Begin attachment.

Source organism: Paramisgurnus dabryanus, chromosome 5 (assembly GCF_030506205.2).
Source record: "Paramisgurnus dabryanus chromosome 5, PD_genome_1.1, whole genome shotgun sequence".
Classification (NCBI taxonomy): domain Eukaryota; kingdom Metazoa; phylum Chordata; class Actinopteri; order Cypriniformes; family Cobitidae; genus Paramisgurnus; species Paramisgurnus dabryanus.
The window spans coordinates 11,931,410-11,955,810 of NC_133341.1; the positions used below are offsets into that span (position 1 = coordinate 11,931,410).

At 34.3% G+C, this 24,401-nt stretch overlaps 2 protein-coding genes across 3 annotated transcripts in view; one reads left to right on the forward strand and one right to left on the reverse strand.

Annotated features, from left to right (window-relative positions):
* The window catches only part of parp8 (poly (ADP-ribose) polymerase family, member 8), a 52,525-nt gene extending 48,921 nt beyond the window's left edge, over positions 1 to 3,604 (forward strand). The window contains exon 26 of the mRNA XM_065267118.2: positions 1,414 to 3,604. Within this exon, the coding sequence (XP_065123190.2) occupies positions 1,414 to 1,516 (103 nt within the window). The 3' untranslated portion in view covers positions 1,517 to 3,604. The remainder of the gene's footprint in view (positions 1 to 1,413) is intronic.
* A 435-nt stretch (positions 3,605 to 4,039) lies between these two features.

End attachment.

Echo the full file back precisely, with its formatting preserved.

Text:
Source organism: Paramisgurnus dabryanus, chromosome 5 (assembly GCF_030506205.2).
Source record: "Paramisgurnus dabryanus chromosome 5, PD_genome_1.1, whole genome shotgun sequence".
Classification (NCBI taxonomy): domain Eukaryota; kingdom Metazoa; phylum Chordata; class Actinopteri; order Cypriniformes; family Cobitidae; genus Paramisgurnus; species Paramisgurnus dabryanus.
The window spans coordinates 11,931,410-11,955,810 of NC_133341.1; the positions used below are offsets into that span (position 1 = coordinate 11,931,410).

At 34.3% G+C, this 24,401-nt stretch overlaps 2 protein-coding genes across 3 annotated transcripts in view; one reads left to right on the forward strand and one right to left on the reverse strand.

Annotated features, from left to right (window-relative positions):
* The window catches only part of parp8 (poly (ADP-ribose) polymerase family, member 8), a 52,525-nt gene extending 48,921 nt beyond the window's left edge, over positions 1 to 3,604 (forward strand). The window contains exon 26 of the mRNA XM_065267118.2: positions 1,414 to 3,604. Within this exon, the coding sequence (XP_065123190.2) occupies positions 1,414 to 1,516 (103 nt within the window). The 3' untranslated portion in view covers positions 1,517 to 3,604. The remainder of the gene's footprint in view (positions 1 to 1,413) is intronic.
* A 435-nt stretch (positions 3,605 to 4,039) lies between these two features.